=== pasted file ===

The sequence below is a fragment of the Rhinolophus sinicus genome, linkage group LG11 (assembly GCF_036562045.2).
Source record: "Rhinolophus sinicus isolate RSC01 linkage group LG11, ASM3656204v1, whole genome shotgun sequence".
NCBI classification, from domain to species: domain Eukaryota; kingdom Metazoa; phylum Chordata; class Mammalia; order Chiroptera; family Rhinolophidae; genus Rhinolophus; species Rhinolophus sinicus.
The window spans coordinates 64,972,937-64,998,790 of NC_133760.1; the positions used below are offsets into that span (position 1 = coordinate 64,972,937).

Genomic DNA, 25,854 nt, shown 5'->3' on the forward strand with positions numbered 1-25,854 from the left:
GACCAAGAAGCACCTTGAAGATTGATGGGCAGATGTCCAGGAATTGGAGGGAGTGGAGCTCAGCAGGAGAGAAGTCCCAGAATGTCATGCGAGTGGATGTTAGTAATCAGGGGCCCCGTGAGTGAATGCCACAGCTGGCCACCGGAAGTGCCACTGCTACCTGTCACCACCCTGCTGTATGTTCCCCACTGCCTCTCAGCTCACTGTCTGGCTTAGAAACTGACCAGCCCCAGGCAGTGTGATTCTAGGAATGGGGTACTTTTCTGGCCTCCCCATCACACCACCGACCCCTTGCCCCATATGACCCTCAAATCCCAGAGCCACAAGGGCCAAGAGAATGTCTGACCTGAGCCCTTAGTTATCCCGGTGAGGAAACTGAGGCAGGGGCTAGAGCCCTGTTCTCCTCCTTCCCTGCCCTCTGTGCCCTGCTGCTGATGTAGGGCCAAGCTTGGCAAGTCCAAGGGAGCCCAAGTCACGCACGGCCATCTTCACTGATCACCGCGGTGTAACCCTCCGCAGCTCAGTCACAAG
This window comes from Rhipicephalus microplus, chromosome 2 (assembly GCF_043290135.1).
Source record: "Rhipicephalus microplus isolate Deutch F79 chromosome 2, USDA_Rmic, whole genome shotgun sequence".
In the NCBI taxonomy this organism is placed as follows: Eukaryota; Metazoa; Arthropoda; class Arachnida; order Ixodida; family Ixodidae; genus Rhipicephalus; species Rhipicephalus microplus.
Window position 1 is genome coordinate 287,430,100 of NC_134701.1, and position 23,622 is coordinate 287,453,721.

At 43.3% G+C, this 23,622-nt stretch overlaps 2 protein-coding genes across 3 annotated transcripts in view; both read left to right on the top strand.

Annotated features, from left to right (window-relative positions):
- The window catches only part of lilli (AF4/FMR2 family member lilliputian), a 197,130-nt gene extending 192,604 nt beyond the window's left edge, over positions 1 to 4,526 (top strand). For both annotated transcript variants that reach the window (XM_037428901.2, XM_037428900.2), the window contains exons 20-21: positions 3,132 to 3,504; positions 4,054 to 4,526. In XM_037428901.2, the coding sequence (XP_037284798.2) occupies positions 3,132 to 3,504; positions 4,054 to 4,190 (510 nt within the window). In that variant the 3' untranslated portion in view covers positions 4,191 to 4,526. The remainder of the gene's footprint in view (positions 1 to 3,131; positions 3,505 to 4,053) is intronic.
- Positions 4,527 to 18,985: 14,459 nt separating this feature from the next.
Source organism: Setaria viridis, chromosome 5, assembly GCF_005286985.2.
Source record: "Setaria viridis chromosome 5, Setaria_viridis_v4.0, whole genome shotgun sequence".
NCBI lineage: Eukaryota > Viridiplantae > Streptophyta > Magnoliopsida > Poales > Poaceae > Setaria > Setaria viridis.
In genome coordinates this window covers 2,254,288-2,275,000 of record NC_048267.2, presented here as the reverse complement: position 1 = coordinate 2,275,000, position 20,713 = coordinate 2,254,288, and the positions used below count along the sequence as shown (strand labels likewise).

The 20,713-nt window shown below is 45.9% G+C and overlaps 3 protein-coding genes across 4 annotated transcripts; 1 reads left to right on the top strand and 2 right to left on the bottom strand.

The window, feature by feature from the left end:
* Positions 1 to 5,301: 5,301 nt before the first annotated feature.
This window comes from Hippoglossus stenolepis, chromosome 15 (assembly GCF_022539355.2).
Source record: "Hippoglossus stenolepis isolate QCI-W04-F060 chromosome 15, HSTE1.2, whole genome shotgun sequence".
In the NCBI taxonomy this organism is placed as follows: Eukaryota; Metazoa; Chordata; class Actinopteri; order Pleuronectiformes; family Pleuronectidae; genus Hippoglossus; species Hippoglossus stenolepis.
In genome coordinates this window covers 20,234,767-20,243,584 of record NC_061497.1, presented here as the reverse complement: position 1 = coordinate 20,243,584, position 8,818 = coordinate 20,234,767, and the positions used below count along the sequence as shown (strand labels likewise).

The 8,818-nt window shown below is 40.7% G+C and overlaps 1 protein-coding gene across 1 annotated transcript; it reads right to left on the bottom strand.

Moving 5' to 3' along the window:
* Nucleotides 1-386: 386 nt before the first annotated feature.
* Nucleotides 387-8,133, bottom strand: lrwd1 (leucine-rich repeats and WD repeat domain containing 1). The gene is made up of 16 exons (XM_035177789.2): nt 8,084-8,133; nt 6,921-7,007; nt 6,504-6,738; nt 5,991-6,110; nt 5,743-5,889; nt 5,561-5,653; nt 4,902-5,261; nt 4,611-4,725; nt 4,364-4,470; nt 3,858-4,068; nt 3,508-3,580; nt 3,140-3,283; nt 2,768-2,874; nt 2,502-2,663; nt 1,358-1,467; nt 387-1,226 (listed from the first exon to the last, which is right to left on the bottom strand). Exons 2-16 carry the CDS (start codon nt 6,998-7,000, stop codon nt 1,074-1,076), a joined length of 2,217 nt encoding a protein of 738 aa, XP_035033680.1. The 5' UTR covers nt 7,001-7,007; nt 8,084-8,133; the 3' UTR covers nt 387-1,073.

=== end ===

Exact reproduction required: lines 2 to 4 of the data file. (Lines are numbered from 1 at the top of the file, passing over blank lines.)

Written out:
Source record: "Rhinolophus sinicus isolate RSC01 linkage group LG11, ASM3656204v1, whole genome shotgun sequence".
NCBI classification, from domain to species: domain Eukaryota; kingdom Metazoa; phylum Chordata; class Mammalia; order Chiroptera; family Rhinolophidae; genus Rhinolophus; species Rhinolophus sinicus.
The window spans coordinates 64,972,937-64,998,790 of NC_133760.1; the positions used below are offsets into that span (position 1 = coordinate 64,972,937).